Asian shares have fallen after a retreat on Wall Street as banks and health care companies pulled the S&P 500 and the Dow Jones Industrial Average back from their latest record highs
Shares fell in most major regional markets and oil prices also declined.
In Seoul, the Kospi edged 0.2% higher, to 3,030.56, after Samsung Electronics reported its highest quarterly profit in three years thanks to continued robust demand for its computer memory chips.
Samsung’s dual strength in parts and finished products has allowed it to flourish during the pandemic as millions of people were forced to work at home. However, the company said it was dealing with “longer-than-expected” component shortages that may affect the demand for semiconductors during the current quarter.
Tokyo’s Nikkei 225 index lost 0.8% to 28,867.56 after the Bank of Japan kept its monetary policy unchanged at a meeting that wrapped up Thursday.
The central bank warned of downward pressure on the world’s third largest economy from the pandemic and from “supply-side constraints” like shipping delays and bottlenecks and shortages of computer chips and other manufacturing materials.
It downgraded its growth forecast for the fiscal year ending in March to 3.4% from the 3.8% estimate it issued in July. It forecast that inflation would be 0.0% this year, a sharp decrease from its earlier forecast of 0.9%.
But it also said it expects improvement as the impact of COVID-19 gradually wanes, “mainly due to widespread vaccinations, the economy is likely to recover, supported by an increase in external demand, accommodative financial conditions, and the government’s economic measures,” it said.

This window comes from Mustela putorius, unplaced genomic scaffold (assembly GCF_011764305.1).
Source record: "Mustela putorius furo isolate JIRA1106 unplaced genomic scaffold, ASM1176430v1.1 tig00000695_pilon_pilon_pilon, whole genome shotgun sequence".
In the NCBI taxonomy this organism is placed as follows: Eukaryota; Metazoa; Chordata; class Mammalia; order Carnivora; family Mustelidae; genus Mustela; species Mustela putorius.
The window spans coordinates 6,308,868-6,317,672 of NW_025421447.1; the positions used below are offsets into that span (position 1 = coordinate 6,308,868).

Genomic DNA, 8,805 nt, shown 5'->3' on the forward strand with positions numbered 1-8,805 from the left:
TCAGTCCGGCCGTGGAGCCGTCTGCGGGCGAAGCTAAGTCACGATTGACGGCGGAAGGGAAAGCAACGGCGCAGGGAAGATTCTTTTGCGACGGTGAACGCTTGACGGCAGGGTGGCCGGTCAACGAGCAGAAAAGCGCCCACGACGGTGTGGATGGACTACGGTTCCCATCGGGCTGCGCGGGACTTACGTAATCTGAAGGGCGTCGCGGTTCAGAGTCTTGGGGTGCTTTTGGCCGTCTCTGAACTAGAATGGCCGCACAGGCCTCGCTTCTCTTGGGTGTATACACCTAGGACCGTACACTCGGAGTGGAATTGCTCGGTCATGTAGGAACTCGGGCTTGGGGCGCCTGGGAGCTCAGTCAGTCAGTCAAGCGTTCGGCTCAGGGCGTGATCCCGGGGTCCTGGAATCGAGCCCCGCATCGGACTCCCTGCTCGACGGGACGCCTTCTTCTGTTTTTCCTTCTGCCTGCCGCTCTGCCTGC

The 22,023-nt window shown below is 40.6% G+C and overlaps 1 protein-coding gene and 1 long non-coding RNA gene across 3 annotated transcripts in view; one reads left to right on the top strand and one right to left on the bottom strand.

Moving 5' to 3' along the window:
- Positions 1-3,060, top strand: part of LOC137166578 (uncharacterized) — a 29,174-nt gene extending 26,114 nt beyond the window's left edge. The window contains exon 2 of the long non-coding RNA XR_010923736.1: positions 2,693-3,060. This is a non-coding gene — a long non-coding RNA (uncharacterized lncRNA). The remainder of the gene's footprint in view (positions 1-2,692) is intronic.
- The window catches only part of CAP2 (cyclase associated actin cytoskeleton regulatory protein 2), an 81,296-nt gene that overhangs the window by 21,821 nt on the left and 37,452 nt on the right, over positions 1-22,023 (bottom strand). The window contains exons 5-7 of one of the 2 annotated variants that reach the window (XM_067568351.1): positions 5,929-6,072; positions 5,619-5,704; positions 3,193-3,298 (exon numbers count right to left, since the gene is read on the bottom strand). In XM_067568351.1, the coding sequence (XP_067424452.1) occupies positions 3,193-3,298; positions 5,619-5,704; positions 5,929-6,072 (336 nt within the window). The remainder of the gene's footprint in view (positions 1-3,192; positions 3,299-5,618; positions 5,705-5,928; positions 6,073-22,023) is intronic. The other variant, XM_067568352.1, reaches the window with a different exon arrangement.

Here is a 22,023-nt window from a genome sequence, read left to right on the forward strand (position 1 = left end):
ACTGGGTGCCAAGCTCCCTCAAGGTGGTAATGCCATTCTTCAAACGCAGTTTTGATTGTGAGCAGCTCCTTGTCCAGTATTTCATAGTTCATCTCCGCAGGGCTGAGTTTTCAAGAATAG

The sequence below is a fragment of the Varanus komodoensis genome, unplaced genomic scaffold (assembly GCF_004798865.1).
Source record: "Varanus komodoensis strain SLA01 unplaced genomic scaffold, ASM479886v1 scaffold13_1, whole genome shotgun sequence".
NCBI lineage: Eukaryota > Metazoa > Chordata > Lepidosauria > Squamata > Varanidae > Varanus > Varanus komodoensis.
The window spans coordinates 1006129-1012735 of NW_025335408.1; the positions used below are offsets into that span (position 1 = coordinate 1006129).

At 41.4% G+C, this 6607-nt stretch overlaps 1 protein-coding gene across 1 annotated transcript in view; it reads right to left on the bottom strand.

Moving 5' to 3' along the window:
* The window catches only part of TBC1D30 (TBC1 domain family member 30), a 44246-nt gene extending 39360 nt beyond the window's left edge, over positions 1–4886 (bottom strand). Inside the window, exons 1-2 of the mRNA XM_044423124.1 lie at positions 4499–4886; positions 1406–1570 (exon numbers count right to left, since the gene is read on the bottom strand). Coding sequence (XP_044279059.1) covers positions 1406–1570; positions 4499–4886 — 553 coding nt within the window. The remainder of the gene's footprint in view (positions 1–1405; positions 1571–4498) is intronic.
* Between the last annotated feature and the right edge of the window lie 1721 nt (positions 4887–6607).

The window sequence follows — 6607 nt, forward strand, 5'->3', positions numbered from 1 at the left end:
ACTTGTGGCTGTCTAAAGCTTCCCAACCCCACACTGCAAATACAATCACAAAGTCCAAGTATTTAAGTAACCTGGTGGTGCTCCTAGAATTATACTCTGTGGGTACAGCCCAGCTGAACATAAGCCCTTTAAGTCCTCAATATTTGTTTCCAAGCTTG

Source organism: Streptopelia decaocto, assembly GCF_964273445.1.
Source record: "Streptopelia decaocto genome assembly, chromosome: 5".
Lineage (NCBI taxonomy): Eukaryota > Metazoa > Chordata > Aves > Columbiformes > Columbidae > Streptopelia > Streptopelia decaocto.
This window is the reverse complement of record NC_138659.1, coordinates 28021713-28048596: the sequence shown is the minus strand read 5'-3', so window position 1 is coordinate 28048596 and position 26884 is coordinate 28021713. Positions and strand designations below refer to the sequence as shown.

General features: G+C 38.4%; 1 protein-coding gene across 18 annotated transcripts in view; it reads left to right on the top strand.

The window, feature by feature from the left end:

In Hong Kong, the Hang Seng gave up 0.1% to 25,613.61, while the Shanghai Composite index dropped 1.1% to 3,524.93. The S&P/ASX 200 in Sydney shed 0.3% to 7,426.40.
Flaring cases of coronavirus in China and Singapore have added to doubts over the economic outlook, given signs that inflationary trends might lead central banks to step up moves to tighten monetary policy.
In New York on Wednesday, the S&P 500 slipped 0.5% to 4,551.68. More than three fourths of the companies in the benchmark index fell, with financial, health care and industrial stocks accounting for most of the decline.
The Dow Jones Industrial Average lost 0.7% to 35,490.69. Both it and the S&P 500 had logged record highs the day before.
Most of the blue-chip index’s stocks were in the red, led by Visa, which slumped 6.9% a day after reporting strong quarterly results.
The Nasdaq edged up less than 0.1% to 15,235.84, and the Russell 2000 index of small companies took the heaviest losses, falling 1.9% to 2,252.49.
Long-term bond yields fell significantly and weighed down banks, which rely on higher yields to charge more lucrative interest on loans. The yield on the 10-year Treasury fell to 1.53% from 1.61% late Tuesday. It was steady at 1.55% early Thursday.
The yield on the 30-year Treasury fell below 2% for the first time in a month to 1.96%, even though rates on shorter-term U.S. bonds, like the 2-year Treasury note, have been rising.
U.S. crude oil prices fell 2.4% and pushed energy stocks lower. Exxon Mobil dropped 2.6%.
On Thursday, U.S. benchmark crude lost $1.41 to $80.25 per barrel. Brent crude, the basis for international pricing, declined $1.50 to $82.37 per barrel.
A steady flow of corporate report cards continues Thursday with industrial bellwether Caterpillar and technology giant Apple. Amazon and Starbucks will also report their results on Thursday.
Outside of earnings, investors will get an update on U.S. economic growth when the Commerce Department releases its report on third-quarter gross domestic product on Thursday.
Rising inflation remains a key concern for investors as they monitor earnings and the impact from supply chain problems and higher prices on businesses and consumers. Investors are also looking ahead to the Federal Reserve’s meeting next week to see how it moves forward with plans to trim bond purchases and its position on interest rates.
The central bank has maintained that inflation will prove to be “transitory” and tied to the economic recovery, though it has been more persistent than initially anticipated.
In other trading, the dollar fell to 113.55 Japanese yen from 113.83 yen. The euro was flat at $1.1603.